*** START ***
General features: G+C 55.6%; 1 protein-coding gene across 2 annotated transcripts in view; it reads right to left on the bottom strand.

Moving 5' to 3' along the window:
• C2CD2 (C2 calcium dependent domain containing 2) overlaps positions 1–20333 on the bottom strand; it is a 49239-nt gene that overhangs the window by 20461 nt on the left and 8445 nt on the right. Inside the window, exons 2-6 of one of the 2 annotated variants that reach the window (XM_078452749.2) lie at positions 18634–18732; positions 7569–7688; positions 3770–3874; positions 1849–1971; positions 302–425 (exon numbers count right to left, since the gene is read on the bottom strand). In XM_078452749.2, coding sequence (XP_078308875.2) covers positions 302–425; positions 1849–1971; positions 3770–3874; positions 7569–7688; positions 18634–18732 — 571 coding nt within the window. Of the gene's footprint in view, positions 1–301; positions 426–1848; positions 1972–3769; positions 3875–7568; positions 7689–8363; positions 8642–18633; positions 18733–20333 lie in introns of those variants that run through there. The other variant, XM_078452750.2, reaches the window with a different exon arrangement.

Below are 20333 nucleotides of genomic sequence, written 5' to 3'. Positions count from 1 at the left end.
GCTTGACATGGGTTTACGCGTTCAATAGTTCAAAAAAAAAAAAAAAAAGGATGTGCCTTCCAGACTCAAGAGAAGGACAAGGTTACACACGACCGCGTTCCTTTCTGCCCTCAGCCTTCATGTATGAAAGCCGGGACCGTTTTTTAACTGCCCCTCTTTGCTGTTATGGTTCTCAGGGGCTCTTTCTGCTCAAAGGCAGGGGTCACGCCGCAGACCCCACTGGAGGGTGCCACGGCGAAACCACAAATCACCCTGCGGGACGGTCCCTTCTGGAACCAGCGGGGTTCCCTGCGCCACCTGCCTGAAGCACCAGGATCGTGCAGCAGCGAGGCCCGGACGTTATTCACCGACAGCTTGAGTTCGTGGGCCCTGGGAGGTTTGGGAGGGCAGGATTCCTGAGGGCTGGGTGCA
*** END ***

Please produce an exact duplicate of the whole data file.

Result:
General features: G+C 55.6%; 1 protein-coding gene across 2 annotated transcripts in view; it reads right to left on the bottom strand.

Moving 5' to 3' along the window:
• C2CD2 (C2 calcium dependent domain containing 2) overlaps positions 1–20333 on the bottom strand; it is a 49239-nt gene that overhangs the window by 20461 nt on the left and 8445 nt on the right. Inside the window, exons 2-6 of one of the 2 annotated variants that reach the window (XM_078452749.2) lie at positions 18634–18732; positions 7569–7688; positions 3770–3874; positions 1849–1971; positions 302–425 (exon numbers count right to left, since the gene is read on the bottom strand). In XM_078452749.2, coding sequence (XP_078308875.2) covers positions 302–425; positions 1849–1971; positions 3770–3874; positions 7569–7688; positions 18634–18732 — 571 coding nt within the window. Of the gene's footprint in view, positions 1–301; positions 426–1848; positions 1972–3769; positions 3875–7568; positions 7689–8363; positions 8642–18633; positions 18733–20333 lie in introns of those variants that run through there. The other variant, XM_078452750.2, reaches the window with a different exon arrangement.

Below are 20333 nucleotides of genomic sequence, written 5' to 3'. Positions count from 1 at the left end.
GCTTGACATGGGTTTACGCGTTCAATAGTTCAAAAAAAAAAAAAAAAAGGATGTGCCTTCCAGACTCAAGAGAAGGACAAGGTTACACACGACCGCGTTCCTTTCTGCCCTCAGCCTTCATGTATGAAAGCCGGGACCGTTTTTTAACTGCCCCTCTTTGCTGTTATGGTTCTCAGGGGCTCTTTCTGCTCAAAGGCAGGGGTCACGCCGCAGACCCCACTGGAGGGTGCCACGGCGAAACCACAAATCACCCTGCGGGACGGTCCCTTCTGGAACCAGCGGGGTTCCCTGCGCCACCTGCCTGAAGCACCAGGATCGTGCAGCAGCGAGGCCCGGACGTTATTCACCGACAGCTTGAGTTCGTGGGCCCTGGGAGGTTTGGGAGGGCAGGATTCCTGAGGGCTGGGTGCA